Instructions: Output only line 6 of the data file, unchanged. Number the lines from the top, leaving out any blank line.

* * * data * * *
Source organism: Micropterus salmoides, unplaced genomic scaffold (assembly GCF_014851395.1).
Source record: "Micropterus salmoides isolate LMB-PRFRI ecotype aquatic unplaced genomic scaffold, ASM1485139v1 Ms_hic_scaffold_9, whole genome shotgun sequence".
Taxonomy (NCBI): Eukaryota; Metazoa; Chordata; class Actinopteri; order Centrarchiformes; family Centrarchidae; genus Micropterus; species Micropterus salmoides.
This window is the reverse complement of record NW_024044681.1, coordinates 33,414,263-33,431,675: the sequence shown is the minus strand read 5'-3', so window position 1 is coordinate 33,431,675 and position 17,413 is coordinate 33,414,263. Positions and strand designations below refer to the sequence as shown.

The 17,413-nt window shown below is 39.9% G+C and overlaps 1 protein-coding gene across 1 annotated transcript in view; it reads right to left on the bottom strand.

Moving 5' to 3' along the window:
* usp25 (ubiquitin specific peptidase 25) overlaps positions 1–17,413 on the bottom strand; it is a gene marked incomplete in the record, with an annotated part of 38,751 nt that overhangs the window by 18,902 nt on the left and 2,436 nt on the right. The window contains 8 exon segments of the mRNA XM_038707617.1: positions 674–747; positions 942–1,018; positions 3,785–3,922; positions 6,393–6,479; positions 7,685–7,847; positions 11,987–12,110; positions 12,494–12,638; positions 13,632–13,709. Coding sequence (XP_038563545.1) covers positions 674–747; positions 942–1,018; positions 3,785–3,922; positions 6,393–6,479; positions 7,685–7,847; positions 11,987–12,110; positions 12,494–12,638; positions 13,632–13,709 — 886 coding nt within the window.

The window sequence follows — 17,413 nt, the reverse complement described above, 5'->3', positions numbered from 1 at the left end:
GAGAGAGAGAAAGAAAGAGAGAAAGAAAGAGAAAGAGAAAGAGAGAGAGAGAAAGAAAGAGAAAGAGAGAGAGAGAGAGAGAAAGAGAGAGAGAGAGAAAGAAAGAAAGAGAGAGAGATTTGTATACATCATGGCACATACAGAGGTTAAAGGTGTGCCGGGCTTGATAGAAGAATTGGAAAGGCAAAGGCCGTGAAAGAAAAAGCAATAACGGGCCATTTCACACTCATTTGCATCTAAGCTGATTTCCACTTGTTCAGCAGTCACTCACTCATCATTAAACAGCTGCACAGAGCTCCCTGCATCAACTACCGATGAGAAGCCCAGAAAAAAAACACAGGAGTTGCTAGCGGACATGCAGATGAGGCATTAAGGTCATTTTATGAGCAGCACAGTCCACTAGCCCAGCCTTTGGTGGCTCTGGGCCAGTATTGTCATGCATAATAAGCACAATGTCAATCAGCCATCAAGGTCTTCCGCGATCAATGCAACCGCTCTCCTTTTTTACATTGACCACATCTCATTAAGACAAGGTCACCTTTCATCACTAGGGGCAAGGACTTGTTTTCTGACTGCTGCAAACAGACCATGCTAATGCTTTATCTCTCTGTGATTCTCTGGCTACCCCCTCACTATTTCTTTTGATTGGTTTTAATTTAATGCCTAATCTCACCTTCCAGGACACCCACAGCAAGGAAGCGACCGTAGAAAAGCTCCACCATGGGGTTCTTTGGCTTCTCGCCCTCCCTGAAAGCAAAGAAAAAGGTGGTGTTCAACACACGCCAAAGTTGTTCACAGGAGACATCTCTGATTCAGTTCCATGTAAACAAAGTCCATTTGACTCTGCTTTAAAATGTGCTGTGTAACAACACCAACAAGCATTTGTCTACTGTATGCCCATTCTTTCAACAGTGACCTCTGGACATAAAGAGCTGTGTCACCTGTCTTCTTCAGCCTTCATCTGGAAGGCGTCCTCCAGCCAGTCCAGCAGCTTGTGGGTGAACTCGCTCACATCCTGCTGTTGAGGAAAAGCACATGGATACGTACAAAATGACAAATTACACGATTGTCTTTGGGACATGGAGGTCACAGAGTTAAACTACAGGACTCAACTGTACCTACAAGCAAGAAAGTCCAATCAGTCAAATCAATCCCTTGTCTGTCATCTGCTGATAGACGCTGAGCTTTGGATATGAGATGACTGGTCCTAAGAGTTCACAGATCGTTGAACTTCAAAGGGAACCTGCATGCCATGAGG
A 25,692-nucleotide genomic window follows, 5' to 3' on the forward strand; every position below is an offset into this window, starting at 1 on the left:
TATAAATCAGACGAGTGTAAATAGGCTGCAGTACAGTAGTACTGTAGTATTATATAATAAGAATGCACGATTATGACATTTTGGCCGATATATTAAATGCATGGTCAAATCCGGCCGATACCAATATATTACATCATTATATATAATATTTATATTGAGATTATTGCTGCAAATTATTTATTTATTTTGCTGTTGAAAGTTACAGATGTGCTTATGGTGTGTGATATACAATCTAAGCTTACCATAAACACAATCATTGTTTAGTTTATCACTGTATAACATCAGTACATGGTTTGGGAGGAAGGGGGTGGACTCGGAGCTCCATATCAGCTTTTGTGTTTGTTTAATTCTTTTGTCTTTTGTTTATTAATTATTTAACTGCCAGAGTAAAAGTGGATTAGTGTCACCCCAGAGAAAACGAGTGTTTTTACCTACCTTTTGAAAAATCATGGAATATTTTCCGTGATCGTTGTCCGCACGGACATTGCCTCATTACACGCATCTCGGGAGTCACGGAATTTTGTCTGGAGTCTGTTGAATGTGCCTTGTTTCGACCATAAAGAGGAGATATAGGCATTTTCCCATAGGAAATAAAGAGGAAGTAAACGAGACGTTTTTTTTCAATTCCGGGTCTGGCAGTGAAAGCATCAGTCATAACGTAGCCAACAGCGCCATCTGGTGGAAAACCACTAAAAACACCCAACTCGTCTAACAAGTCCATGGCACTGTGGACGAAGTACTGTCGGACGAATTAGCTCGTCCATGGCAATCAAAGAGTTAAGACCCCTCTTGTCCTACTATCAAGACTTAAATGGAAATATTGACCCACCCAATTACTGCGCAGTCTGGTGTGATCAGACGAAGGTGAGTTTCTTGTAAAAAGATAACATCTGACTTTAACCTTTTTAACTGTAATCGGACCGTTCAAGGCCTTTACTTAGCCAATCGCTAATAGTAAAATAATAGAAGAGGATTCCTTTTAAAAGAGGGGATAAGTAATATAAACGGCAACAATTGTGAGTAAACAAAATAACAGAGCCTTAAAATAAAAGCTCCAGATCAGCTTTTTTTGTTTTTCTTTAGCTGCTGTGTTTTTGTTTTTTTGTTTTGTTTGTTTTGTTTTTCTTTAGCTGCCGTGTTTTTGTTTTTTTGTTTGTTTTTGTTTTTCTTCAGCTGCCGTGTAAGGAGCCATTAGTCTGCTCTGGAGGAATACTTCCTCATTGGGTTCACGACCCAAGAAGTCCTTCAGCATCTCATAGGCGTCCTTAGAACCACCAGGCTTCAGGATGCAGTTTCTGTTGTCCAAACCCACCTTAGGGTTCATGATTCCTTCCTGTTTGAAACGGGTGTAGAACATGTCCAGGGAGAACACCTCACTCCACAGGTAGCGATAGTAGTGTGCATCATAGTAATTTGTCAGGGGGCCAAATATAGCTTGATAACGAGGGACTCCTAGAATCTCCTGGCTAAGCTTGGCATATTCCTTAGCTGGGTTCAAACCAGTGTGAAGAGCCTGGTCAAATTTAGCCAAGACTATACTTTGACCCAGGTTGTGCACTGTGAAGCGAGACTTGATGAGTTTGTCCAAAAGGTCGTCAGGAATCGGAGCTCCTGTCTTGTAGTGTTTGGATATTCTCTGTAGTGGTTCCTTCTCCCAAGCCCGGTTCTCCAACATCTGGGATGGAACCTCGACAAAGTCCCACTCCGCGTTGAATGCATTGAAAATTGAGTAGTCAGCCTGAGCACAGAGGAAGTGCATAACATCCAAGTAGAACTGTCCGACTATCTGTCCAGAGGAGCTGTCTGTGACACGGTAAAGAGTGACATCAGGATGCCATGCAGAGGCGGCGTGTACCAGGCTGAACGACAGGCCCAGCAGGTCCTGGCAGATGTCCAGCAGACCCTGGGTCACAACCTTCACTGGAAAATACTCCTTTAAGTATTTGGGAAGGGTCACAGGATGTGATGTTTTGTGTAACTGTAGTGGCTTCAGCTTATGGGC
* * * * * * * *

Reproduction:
Moving 5' to 3' along the window: